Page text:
Every morning, Ms. Liu got up early and took the executive visitors jogging. On the fifth day, she was invited to a group dinner at a Japanese restaurant. When Ms. Liu arrived, she found that she was the only volunteer — and the only woman — at a table of about a dozen middle-aged Chinese men. Surveillance video shows that one of the men directed her to sit next to Mr. Liu, the most accomplished and wealthiest member of the group. At Chinese business dinners, it is common for pretty young women to be placed next to powerful men to laugh at their lewd jokes.

In the next two hours, according to the police, members of the party raised their glasses of red wine in at least 27 toasts. Ms. Liu drank 19 times. The man sitting across from her passed out on the table and had to be carried away.

After dinner, Ms. Liu left in a limousine with Mr. Liu and two of his female assistants. They drove to a house rented by one of the executives, but Ms. Liu didn’t want to go in. The chauffeur, whose name is redacted in police reports, later told officers that he saw Ms. Liu and Mr. Liu talking in front of his car. “Then he grabbed her arm, kind of overpower her and bring her to my car in the back,” the chauffeur said, according to a transcript. “I look in my mirror and this guy was all over this girl.” Then, he said, one of Mr. Liu’s assistants pushed the mirror up to obscure the chauffeur’s view. The chauffeur told the police that he didn’t hear anyone saying “stop” or “no,” or cry for help.

Mr. Liu went with Ms. Liu to her apartment. A few hours later, a friend of hers reported to the police that Ms. Liu had told him, via a messaging app, that she had been raped.

A spokesman for Mr. Liu denied that account, saying, “The evidence released by the Minneapolis Police Department, including the written police report and surveillance video, does not support the accusations that have been made.”

When I met with Ms. Liu, she said that she seldom left her apartment anymore and that she spends most of her time cooking, drawing, playing piano, watching Japanese soap operas and struggling with whether to check Chinese social-media platforms. Each night, she double-checked her door lock before going to bed. On her nightstand were a canister of pepper spray and a stun gun that she purchased after that evening.

Ms. Liu said she had a recurring nightmare: a man forcing her down and sitting on top of her. Her psychiatrist told her that it was a common symptom of post-traumatic stress disorder.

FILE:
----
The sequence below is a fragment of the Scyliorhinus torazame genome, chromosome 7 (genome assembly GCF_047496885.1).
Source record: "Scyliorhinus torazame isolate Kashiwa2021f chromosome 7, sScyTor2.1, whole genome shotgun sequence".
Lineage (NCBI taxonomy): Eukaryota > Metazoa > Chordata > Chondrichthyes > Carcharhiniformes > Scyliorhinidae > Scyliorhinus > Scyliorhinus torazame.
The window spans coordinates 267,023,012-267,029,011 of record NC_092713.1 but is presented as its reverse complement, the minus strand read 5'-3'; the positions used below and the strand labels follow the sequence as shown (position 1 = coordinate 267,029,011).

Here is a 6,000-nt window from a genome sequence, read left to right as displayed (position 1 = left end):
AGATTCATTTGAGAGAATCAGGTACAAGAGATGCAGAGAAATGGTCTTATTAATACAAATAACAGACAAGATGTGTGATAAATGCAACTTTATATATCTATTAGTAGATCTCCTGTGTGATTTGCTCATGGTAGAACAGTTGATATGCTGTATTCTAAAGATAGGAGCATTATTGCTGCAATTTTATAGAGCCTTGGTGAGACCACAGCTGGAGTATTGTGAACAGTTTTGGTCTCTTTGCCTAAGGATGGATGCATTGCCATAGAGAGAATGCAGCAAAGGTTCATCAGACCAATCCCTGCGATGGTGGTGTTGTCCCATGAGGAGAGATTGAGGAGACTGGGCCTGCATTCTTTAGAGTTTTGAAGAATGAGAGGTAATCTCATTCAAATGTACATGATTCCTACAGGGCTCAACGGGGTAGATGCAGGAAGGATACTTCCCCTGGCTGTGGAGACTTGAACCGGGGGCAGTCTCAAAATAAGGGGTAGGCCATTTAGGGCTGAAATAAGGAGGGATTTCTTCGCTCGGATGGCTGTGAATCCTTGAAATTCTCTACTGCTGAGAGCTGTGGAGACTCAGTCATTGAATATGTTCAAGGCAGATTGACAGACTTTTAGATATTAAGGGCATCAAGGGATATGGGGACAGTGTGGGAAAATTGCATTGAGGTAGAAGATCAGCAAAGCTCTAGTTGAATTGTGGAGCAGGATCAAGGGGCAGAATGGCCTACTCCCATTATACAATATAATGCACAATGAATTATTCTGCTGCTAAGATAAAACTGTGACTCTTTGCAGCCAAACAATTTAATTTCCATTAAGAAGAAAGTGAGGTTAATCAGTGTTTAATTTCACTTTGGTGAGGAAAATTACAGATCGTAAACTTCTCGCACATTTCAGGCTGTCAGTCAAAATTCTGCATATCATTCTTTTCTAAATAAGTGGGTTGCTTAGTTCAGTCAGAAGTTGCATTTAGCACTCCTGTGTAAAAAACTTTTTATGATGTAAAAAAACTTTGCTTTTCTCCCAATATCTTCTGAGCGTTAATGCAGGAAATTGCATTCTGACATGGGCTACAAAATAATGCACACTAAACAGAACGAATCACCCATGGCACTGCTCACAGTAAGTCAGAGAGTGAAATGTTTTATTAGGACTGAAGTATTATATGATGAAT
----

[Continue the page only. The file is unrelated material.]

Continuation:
She said that during nights of insomnia, she would replay in her head how she should have handled the situation differently. She would try not to be intimidated by how powerful Mr. Liu was. She would definitely drink less. She would definitely not tell the police, when they arrived, “Yes, I was raped, but not that kind of rape.” Or wait two days before telling her parents that she was the woman in the biggest news of the week in China. Or wait five days before getting a lawyer. Or use the word “money” when telling Mr. Liu’s lawyer what she wanted, in addition to an apology, when the English word she meant to use was the more neutral “compensation.”

“I was such a fool,” she said. “I was such a coward. I messed it up.”

In 2018, encouraged by the #MeToo movement elsewhere in the world, more than 50 Chinese women came forward with their stories of being sexually harassed or assaulted. The men accused included professors, journalists and NGO organizers. Some lost their jobs or resigned.

But the fledgling movement started to lose its momentum just around the time of Ms. Liu’s allegation. Men who had been publicly accused were starting to sue their accusers for defamation. #MeToo victims faced criticism from even the most liberal-minded corners in China. Most important of all, the Chinese government — distrustful of independent social movements — clamped down on public discussion of gender issues.

Online allegations of sexual misconduct were one of the most heavily censored topics on WeChat, China’s biggest social-media platform, in 2018, according to WeChatscope, a research project at the University of Hong Kong. The hashtags #MeToo and #Woyeshi — a Mandarin translation — were banned. Some of the WeChat accounts that voiced support for Ms. Liu were deleted. WeChat is owned by Tencent, which is also the biggest shareholder of JD.com.

Ms. Liu’s experiences illustrate how Chinese society treats women who dare to speak up about sexual assault. Victims need to be seen as perfect to win any sympathy from the public, or they’ll be subject to immense slut-shaming. Younger women who sleep with older and powerful men, willingly or unwillingly, face even more public distain.

In December 2018, Minneapolis prosecutors decided not to charge Mr. Liu with sexual assault because they did not find enough evidence to pursue a case against him. They made the announcement without meeting with Ms. Liu. She said that when she heard the news, she felt “as if the sky had fallen.” But what came next on the Chinese internet was much worse.